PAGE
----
Web sites should not implement text resizing widgets–you know, those little buttons, usually an “A+” and “A-” that increase/descrease the size of the text on the site. The responsibility for providing this functionality lies with the browser, like the forward and back buttons.
Web designers/owners need to put forth more effort in teaching/guiding the user to using the browsers’ features for text resizing. Equally, the browsers themselves should make this feature more obvious and usable.
In addition, most sites I see that use resizing widgets are not very accessible; they seem to add this feature as a cheap replacement (bluff, excuse) for a genuinely accessible web site.
The Blind Access Journal has a good blog post Petition Asks Yahoo to Tear Down “No Blind People Allowed” Sign.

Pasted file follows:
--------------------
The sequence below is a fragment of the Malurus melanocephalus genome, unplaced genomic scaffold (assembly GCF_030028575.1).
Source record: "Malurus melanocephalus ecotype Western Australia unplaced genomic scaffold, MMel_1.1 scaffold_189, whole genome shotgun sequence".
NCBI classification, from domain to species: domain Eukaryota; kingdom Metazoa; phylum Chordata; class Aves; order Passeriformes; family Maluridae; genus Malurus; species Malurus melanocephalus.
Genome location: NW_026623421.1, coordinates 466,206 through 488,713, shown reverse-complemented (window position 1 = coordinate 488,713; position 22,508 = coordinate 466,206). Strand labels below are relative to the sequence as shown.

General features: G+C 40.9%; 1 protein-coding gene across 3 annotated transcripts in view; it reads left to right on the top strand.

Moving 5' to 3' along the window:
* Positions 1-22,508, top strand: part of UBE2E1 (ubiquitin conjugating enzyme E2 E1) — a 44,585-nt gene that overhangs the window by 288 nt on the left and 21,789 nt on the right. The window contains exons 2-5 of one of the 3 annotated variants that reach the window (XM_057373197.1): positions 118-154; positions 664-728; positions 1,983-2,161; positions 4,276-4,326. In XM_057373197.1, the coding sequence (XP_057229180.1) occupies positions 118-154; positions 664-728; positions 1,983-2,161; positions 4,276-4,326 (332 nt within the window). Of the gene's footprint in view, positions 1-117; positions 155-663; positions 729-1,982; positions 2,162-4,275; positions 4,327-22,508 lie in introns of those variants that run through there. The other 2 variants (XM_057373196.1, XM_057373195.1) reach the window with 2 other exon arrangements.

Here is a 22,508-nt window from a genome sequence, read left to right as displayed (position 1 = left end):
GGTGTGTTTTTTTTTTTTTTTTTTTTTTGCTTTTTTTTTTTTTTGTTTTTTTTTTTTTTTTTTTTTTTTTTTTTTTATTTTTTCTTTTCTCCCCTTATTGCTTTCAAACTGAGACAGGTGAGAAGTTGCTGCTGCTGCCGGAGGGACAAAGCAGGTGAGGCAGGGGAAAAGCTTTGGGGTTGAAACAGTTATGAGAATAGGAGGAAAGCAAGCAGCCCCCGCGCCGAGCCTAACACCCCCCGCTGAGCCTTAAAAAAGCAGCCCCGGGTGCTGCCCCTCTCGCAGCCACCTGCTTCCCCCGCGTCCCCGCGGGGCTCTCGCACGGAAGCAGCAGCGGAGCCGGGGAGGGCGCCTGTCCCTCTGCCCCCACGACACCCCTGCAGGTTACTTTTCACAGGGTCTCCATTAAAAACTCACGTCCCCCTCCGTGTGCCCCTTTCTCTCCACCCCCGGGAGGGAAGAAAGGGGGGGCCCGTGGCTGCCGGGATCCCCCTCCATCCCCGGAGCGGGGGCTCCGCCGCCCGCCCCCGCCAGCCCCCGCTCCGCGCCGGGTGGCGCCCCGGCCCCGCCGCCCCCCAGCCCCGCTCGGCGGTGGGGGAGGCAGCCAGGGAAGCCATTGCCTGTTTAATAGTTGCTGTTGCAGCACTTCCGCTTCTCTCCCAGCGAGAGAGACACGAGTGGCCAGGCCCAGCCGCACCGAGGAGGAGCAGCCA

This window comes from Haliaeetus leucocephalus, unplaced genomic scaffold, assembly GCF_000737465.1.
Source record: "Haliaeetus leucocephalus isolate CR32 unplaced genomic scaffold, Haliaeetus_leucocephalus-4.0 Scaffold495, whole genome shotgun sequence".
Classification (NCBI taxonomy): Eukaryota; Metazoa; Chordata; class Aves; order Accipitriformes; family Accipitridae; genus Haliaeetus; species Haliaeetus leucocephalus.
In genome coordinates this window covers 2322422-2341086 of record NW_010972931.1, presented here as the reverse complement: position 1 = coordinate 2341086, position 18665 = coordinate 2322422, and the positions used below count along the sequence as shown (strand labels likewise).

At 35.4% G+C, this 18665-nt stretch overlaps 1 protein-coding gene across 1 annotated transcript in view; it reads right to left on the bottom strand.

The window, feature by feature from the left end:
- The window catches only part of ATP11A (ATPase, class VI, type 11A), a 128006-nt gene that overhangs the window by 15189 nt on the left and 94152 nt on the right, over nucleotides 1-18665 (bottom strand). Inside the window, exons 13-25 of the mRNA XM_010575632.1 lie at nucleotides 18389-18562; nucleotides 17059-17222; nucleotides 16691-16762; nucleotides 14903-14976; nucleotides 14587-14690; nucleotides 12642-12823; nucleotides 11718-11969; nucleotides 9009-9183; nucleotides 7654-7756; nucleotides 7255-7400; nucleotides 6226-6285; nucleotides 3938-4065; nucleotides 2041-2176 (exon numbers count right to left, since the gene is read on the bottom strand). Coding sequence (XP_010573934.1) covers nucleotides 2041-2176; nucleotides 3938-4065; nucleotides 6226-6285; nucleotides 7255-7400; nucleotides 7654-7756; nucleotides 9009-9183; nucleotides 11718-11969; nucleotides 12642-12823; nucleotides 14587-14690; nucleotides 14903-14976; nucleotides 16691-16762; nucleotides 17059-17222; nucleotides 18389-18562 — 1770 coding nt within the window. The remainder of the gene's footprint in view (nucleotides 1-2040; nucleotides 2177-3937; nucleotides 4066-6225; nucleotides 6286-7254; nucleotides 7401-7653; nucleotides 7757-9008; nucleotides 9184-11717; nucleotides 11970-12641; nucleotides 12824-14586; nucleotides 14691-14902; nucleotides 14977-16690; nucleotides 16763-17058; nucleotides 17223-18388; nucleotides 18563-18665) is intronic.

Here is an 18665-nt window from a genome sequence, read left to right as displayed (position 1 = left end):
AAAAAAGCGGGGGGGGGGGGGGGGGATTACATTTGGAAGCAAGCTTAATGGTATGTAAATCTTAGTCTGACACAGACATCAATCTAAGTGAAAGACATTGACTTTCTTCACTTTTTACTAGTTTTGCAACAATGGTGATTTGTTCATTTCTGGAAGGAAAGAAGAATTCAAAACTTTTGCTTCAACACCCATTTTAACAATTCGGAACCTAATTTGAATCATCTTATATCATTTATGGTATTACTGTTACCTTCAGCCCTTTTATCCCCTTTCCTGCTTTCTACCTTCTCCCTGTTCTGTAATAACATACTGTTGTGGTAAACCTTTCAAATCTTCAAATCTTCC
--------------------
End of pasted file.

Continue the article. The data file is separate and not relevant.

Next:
Read that, or just go straight to the Yahoo’s Accessibility Improvement petition and sign it to support web accessibility! I’m #710.
You can also learn more about accessible CAPTCHA on the Web Axe podcast from a few months back.
If you haven’t heard yet, Amazon.com stated that they are now committed to making improvements to web site accessibility. After Amazon.com has been singled out for its lack of web accessibility, let’s hope they can make up for it. The online retail giant will reportedly be working with the National Federation of the Blind (NFB) to make its web site more accessible.
Dennis explains some types of disabilites and different kinds of tools used to help access the web.
Download Web Axe Episode 25 (About Impairments and Assistive Technology)
[Transcript for Episode 25]
Did you know that 1 in 12 people have some sort of color deficiency? This episode discusses colors and web accessibility including color contrast, conveying meaning through color, and CSS colors.
Download Web Axe Episode 16